CHARLOTTE COUNTY, Fla. — The Charlotte County Sheriff's Office says they have solved a murder from 2001 after the unexpected death of the suspect.
The Sheriff's Office says that 32-year-old Victoria Arena was murdered around June 11, 2001. She was found dumped in a wooded area by a local workman on June 15. Her throat had been slashed.
The man responsible, according to authorities, was 34-year-old Curtis Webb. Webb was released from a Tennessee prison on January 15, 2018, after he served 15 years for a home invasion robbery. He died just a few months later.
Curtis Webb booking photo, 2001
Webb had a previous relationship with the victim, and authorities say she told friends at the time she was afraid that he was getting out of jail. She said anything happened to her, it was him. Before her murder she had intended to get a restraining order, authorities say.
He was released from the Sarasota County Jail around June 5, 2001 — just six days before the victim was found murdered.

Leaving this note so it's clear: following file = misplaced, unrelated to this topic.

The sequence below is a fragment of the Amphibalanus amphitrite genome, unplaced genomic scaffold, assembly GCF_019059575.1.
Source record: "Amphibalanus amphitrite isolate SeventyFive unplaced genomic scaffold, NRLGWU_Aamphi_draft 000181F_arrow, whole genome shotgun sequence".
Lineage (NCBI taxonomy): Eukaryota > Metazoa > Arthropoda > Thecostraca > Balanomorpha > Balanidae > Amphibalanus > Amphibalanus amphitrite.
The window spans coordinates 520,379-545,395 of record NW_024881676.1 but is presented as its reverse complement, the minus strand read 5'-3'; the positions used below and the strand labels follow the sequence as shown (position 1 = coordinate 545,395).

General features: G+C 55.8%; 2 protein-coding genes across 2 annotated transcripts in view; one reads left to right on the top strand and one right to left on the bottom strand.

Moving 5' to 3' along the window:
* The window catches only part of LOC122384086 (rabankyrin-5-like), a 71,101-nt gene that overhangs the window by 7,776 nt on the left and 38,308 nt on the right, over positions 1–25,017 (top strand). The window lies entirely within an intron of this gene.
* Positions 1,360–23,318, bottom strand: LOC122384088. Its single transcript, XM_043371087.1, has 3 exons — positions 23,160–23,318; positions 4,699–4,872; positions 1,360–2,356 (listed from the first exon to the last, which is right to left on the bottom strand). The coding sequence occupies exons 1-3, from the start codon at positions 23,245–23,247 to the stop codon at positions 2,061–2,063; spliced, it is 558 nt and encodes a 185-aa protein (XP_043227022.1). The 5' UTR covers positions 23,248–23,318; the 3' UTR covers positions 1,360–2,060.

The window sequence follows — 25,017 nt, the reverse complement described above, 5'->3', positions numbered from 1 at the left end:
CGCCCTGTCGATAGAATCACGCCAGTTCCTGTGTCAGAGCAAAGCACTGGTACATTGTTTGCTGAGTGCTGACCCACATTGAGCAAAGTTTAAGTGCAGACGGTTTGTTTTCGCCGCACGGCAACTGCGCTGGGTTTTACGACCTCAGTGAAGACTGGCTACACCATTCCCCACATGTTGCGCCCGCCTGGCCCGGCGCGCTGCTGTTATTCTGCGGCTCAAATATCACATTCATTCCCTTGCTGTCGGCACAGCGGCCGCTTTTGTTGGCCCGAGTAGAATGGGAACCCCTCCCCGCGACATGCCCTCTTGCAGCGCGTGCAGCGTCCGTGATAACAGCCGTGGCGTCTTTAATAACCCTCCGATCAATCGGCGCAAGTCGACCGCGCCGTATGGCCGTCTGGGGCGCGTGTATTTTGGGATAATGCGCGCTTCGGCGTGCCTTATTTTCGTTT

Over the years, authorities say numerous investigators reviewed the case and completed many interviews. Authorities believed there was probable cause for the arrest of the suspect, but weren't confident in a conviction.
Several statements from witnesses indicated that Webb committed the crime, but authorities say the natural deaths of several key witnesses halted the conviction process. If those crucial witnesses were alive, authorities say there is a high probability the suspect would have been convicted.
The sheriff's office cold case team developed probable cause to charge Webb with first-degree murder through circumstantial evidence and testimonies. The case is now closed by exceptional clearance because it meets the following conditions:
The agency identified the offender.
Enough evidence was gathered to support an arrest, make a charge, and turn over the offender for prosecution.
The agency can identify the offender’s exact location so the suspect could be taken into custody.
A situation was encountered outside the control of the agency that would prohibit the agency from arresting, charging and prosecuting the offender.